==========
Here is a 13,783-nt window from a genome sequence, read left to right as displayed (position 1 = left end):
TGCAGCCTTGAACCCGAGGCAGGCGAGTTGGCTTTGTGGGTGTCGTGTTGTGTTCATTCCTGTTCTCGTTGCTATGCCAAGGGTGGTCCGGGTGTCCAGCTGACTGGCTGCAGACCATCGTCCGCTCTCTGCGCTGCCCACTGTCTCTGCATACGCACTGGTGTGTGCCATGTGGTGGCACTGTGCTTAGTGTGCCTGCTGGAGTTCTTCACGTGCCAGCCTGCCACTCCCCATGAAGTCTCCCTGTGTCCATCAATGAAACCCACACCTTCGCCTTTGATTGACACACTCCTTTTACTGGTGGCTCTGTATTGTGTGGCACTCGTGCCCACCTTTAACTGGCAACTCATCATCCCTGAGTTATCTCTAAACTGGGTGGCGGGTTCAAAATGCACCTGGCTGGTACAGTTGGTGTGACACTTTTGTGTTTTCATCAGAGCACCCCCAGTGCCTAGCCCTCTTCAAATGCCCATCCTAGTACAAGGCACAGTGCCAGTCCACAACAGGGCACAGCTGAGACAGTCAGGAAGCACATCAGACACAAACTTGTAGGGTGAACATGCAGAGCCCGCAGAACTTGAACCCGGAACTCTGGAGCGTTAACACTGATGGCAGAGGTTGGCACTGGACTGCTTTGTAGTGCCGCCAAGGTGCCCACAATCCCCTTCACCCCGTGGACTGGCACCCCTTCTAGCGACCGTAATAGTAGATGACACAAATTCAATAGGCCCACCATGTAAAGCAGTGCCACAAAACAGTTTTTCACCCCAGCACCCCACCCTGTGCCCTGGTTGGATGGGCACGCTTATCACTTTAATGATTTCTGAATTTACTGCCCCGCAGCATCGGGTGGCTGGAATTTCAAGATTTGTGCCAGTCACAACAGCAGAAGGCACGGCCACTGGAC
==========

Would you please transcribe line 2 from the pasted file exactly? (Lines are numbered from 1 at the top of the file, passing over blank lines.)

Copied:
TGCAGCCTTGAACCCGAGGCAGGCGAGTTGGCTTTGTGGGTGTCGTGTTGTGTTCATTCCTGTTCTCGTTGCTATGCCAAGGGTGGTCCGGGTGTCCAGCTGACTGGCTGCAGACCATCGTCCGCTCTCTGCGCTGCCCACTGTCTCTGCATACGCACTGGTGTGTGCCATGTGGTGGCACTGTGCTTAGTGTGCCTGCTGGAGTTCTTCACGTGCCAGCCTGCCACTCCCCATGAAGTCTCCCTGTGTCCATCAATGAAACCCACACCTTCGCCTTTGATTGACACACTCCTTTTACTGGTGGCTCTGTATTGTGTGGCACTCGTGCCCACCTTTAACTGGCAACTCATCATCCCTGAGTTATCTCTAAACTGGGTGGCGGGTTCAAAATGCACCTGGCTGGTACAGTTGGTGTGACACTTTTGTGTTTTCATCAGAGCACCCCCAGTGCCTAGCCCTCTTCAAATGCCCATCCTAGTACAAGGCACAGTGCCAGTCCACAACAGGGCACAGCTGAGACAGTCAGGAAGCACATCAGACACAAACTTGTAGGGTGAACATGCAGAGCCCGCAGAACTTGAACCCGGAACTCTGGAGCGTTAACACTGATGGCAGAGGTTGGCACTGGACTGCTTTGTAGTGCCGCCAAGGTGCCCACAATCCCCTTCACCCCGTGGACTGGCACCCCTTCTAGCGACCGTAATAGTAGATGACACAAATTCAATAGGCCCACCATGTAAAGCAGTGCCACAAAACAGTTTTTCACCCCAGCACCCCACCCTGTGCCCTGGTTGGATGGGCACGCTTATCACTTTAATGATTTCTGAATTTACTGCCCCGCAGCATCGGGTGGCTGGAATTTCAAGATTTGTGCCAGTCACAACAGCAGAAGGCACGGCCACTGGAC